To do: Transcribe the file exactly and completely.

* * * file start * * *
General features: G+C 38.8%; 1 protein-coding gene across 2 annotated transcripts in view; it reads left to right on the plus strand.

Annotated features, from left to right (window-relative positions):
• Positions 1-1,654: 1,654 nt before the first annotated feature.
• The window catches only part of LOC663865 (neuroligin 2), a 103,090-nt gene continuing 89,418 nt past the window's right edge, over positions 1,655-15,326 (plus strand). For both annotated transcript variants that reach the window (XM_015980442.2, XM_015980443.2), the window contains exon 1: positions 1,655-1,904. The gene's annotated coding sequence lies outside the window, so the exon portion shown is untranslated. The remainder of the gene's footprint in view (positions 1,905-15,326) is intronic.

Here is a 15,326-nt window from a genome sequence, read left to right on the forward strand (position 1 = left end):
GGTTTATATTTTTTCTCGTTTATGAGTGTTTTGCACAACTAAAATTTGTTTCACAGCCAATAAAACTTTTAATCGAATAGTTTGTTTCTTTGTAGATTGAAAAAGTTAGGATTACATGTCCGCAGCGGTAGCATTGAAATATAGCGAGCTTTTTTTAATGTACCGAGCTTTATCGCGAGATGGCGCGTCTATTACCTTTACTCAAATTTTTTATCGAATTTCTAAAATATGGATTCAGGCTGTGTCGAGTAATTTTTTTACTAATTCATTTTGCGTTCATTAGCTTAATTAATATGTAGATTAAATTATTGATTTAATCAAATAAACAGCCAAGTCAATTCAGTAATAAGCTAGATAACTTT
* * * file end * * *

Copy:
General features: G+C 38.8%; 1 protein-coding gene across 2 annotated transcripts in view; it reads left to right on the plus strand.

Annotated features, from left to right (window-relative positions):
• Positions 1-1,654: 1,654 nt before the first annotated feature.
• The window catches only part of LOC663865 (neuroligin 2), a 103,090-nt gene continuing 89,418 nt past the window's right edge, over positions 1,655-15,326 (plus strand). For both annotated transcript variants that reach the window (XM_015980442.2, XM_015980443.2), the window contains exon 1: positions 1,655-1,904. The gene's annotated coding sequence lies outside the window, so the exon portion shown is untranslated. The remainder of the gene's footprint in view (positions 1,905-15,326) is intronic.

Here is a 15,326-nt window from a genome sequence, read left to right on the forward strand (position 1 = left end):
GGTTTATATTTTTTCTCGTTTATGAGTGTTTTGCACAACTAAAATTTGTTTCACAGCCAATAAAACTTTTAATCGAATAGTTTGTTTCTTTGTAGATTGAAAAAGTTAGGATTACATGTCCGCAGCGGTAGCATTGAAATATAGCGAGCTTTTTTTAATGTACCGAGCTTTATCGCGAGATGGCGCGTCTATTACCTTTACTCAAATTTTTTATCGAATTTCTAAAATATGGATTCAGGCTGTGTCGAGTAATTTTTTTACTAATTCATTTTGCGTTCATTAGCTTAATTAATATGTAGATTAAATTATTGATTTAATCAAATAAACAGCCAAGTCAATTCAGTAATAAGCTAGATAACTTT